Co-ops to scrap limits on individual shareholdings under new legislation

Co-ops will soon see caps removed on an individual’s shareholding and the amount a society may raise in funds without the written permission of the Registrar of Friendly Societies, under new legislation.

The Irish Co-operative Organisation Society (ICOS) has welcomed the passing of the Report and Final Stages of the Friendly Societies and Industrial and Provident Societies (Miscellaneous Provisions) Bill 2013 which is expected to be signed into law this week by the President.

The Bill provides for appeals against a decision of the registrar to be made to the circuit court rather than the High Court as happens at present. Co-ops will also gain greater flexibility regarding their financial year for the purpose of submission of annual returns.

It also provides for the application of the existing law on examinership (as applied by the Companies Acts) to industrial and provident societies, which at present, cannot avail of the examinership process.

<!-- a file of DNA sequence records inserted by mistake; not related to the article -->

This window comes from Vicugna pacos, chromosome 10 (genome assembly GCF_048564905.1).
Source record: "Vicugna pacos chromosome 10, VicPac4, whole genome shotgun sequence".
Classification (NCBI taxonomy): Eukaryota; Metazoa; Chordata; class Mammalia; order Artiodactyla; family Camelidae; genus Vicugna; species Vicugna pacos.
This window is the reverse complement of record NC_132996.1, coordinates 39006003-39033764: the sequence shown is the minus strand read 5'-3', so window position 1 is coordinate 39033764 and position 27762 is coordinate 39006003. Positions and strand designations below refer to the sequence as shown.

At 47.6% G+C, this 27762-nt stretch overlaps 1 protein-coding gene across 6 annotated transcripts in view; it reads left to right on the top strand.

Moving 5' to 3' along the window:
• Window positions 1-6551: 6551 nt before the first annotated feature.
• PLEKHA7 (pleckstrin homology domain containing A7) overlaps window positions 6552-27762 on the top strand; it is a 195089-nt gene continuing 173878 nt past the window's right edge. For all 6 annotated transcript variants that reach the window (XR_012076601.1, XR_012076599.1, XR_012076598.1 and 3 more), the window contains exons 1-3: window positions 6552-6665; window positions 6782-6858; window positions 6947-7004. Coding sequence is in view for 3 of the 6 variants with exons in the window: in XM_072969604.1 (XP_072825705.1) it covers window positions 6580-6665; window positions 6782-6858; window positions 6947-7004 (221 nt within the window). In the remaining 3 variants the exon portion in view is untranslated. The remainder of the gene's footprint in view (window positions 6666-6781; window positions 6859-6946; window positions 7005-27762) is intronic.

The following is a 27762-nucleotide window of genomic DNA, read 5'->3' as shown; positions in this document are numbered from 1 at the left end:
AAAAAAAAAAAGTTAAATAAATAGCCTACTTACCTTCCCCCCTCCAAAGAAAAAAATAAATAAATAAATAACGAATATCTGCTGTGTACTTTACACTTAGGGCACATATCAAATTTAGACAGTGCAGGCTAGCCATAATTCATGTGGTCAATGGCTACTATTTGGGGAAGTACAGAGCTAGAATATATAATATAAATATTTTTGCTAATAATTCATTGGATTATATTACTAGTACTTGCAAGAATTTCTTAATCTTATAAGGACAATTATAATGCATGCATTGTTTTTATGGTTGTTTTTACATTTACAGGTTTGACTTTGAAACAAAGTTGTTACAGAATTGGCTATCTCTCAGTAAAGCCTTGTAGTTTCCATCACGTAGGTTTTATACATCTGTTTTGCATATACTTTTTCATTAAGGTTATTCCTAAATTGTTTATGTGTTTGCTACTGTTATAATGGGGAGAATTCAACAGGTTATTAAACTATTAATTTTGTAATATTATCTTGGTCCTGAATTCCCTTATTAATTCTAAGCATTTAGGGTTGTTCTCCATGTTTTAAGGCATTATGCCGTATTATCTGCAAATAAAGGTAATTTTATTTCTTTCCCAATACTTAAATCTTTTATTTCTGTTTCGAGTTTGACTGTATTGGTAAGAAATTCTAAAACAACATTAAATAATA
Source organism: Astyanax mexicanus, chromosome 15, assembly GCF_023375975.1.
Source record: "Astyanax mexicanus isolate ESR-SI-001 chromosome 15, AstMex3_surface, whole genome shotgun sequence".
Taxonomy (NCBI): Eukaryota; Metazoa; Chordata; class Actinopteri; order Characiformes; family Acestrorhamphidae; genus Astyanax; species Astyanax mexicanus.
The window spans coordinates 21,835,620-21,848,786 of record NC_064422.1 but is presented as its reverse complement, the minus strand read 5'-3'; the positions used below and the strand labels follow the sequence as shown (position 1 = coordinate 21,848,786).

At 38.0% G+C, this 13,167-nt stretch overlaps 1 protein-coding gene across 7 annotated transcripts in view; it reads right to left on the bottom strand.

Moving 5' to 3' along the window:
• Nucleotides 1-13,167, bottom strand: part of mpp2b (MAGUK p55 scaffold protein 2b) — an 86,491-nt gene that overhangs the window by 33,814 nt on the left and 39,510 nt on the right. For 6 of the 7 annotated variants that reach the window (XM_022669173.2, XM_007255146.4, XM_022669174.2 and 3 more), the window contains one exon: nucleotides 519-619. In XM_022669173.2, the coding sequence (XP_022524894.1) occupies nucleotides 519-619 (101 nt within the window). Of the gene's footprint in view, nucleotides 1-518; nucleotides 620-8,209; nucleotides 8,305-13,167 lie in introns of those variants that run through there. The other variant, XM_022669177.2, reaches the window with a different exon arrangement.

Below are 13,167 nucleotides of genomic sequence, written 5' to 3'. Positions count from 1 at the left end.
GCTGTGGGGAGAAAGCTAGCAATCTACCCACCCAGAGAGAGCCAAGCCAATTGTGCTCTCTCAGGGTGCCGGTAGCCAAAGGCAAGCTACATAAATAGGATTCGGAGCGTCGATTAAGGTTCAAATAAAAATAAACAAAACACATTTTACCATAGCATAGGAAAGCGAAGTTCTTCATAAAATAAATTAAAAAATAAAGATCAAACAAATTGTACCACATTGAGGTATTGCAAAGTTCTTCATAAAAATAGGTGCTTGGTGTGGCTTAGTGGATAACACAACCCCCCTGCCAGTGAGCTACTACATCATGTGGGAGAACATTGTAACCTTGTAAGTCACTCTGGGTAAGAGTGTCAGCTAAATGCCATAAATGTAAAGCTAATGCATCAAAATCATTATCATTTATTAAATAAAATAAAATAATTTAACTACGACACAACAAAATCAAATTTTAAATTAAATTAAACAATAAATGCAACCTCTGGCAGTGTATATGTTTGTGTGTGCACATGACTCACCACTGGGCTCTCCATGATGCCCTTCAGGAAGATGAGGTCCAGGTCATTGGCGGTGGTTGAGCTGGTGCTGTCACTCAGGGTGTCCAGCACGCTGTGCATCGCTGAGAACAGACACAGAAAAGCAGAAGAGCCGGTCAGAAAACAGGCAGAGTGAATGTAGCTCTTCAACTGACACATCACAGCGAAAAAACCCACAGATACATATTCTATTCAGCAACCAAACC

Most of these changes will be enacted shortly (except for the examinership provision, which will be enacted when the appropriate court rules are in place).

The Bill follows the introduction of a Statutory Instrument in late 2012, reducing the fees charged by the Registrar of Friendly Societies to co-operative societies, to levels comparable with companies.

The ICOS said that: “The forthcoming new Act represents a welcome but modest response on the part of Government to the commitment made in the Programme for Government regarding co-operatives.

This commitment had stated that the Government would “work to promote a greater appreciation of the co-operative model as a distinct form of organisation, ensure a level playing field between co-operatives and the other legal options for structuring enterprise activities, and provide a conducive framework for the full potential of the co-operative model to be realised”. The statement continued: “Now that the work on the consolidation of the Companies Bill is virtually complete, the next stage in this process must involve a complete overhaul of Industrial and Provident Societies legislation.

“This interim Bill is aimed primarily at easing the regulatory burden on co-operative societies and making it easier to start up and run a co-operative as an alternative form of enterprise organisation,” it continued.

The ICOS represents co-operatives and organisations in Ireland – including the Irish dairy processing co-operatives and livestock marts.


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